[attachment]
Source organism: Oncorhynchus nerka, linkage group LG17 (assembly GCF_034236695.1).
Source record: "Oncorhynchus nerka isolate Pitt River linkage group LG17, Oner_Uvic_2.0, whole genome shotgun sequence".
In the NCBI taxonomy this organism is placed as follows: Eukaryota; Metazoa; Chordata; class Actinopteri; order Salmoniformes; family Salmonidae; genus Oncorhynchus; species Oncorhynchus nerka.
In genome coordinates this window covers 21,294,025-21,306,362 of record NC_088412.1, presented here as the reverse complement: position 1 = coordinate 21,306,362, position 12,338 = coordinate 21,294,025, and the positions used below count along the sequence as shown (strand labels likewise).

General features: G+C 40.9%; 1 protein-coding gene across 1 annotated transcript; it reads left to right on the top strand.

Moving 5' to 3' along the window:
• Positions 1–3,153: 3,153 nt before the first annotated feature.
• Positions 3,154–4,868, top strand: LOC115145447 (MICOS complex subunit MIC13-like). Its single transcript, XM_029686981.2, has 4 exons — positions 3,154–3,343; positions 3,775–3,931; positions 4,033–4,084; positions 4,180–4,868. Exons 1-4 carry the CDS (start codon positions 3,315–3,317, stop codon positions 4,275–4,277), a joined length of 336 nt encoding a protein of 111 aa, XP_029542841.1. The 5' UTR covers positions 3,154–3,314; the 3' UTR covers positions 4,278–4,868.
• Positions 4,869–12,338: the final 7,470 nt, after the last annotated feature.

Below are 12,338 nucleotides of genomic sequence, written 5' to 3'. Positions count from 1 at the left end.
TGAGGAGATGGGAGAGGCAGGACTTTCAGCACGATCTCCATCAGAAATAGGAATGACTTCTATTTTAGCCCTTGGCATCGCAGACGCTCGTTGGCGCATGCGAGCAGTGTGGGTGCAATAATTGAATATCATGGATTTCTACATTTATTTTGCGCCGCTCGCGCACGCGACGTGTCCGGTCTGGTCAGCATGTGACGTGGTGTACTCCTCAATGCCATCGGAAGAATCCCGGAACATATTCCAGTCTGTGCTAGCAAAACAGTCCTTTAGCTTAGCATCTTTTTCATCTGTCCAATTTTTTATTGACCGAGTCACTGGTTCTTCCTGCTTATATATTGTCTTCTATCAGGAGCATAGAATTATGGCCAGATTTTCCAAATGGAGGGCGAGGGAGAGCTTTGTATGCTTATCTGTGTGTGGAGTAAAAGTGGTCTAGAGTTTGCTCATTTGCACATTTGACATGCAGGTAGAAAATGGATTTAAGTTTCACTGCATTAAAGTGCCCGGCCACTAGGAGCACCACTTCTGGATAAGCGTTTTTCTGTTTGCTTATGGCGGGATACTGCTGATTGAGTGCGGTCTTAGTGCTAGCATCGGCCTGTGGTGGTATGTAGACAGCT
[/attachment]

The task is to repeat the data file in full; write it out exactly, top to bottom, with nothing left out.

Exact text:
Source organism: Oncorhynchus nerka, linkage group LG17 (assembly GCF_034236695.1).
Source record: "Oncorhynchus nerka isolate Pitt River linkage group LG17, Oner_Uvic_2.0, whole genome shotgun sequence".
In the NCBI taxonomy this organism is placed as follows: Eukaryota; Metazoa; Chordata; class Actinopteri; order Salmoniformes; family Salmonidae; genus Oncorhynchus; species Oncorhynchus nerka.
In genome coordinates this window covers 21,294,025-21,306,362 of record NC_088412.1, presented here as the reverse complement: position 1 = coordinate 21,306,362, position 12,338 = coordinate 21,294,025, and the positions used below count along the sequence as shown (strand labels likewise).

General features: G+C 40.9%; 1 protein-coding gene across 1 annotated transcript; it reads left to right on the top strand.

Moving 5' to 3' along the window:
• Positions 1–3,153: 3,153 nt before the first annotated feature.
• Positions 3,154–4,868, top strand: LOC115145447 (MICOS complex subunit MIC13-like). Its single transcript, XM_029686981.2, has 4 exons — positions 3,154–3,343; positions 3,775–3,931; positions 4,033–4,084; positions 4,180–4,868. Exons 1-4 carry the CDS (start codon positions 3,315–3,317, stop codon positions 4,275–4,277), a joined length of 336 nt encoding a protein of 111 aa, XP_029542841.1. The 5' UTR covers positions 3,154–3,314; the 3' UTR covers positions 4,278–4,868.
• Positions 4,869–12,338: the final 7,470 nt, after the last annotated feature.

Below are 12,338 nucleotides of genomic sequence, written 5' to 3'. Positions count from 1 at the left end.
TGAGGAGATGGGAGAGGCAGGACTTTCAGCACGATCTCCATCAGAAATAGGAATGACTTCTATTTTAGCCCTTGGCATCGCAGACGCTCGTTGGCGCATGCGAGCAGTGTGGGTGCAATAATTGAATATCATGGATTTCTACATTTATTTTGCGCCGCTCGCGCACGCGACGTGTCCGGTCTGGTCAGCATGTGACGTGGTGTACTCCTCAATGCCATCGGAAGAATCCCGGAACATATTCCAGTCTGTGCTAGCAAAACAGTCCTTTAGCTTAGCATCTTTTTCATCTGTCCAATTTTTTATTGACCGAGTCACTGGTTCTTCCTGCTTATATATTGTCTTCTATCAGGAGCATAGAATTATGGCCAGATTTTCCAAATGGAGGGCGAGGGAGAGCTTTGTATGCTTATCTGTGTGTGGAGTAAAAGTGGTCTAGAGTTTGCTCATTTGCACATTTGACATGCAGGTAGAAAATGGATTTAAGTTTCACTGCATTAAAGTGCCCGGCCACTAGGAGCACCACTTCTGGATAAGCGTTTTTCTGTTTGCTTATGGCGGGATACTGCTGATTGAGTGCGGTCTTAGTGCTAGCATCGGCCTGTGGTGGTATGTAGACAGCT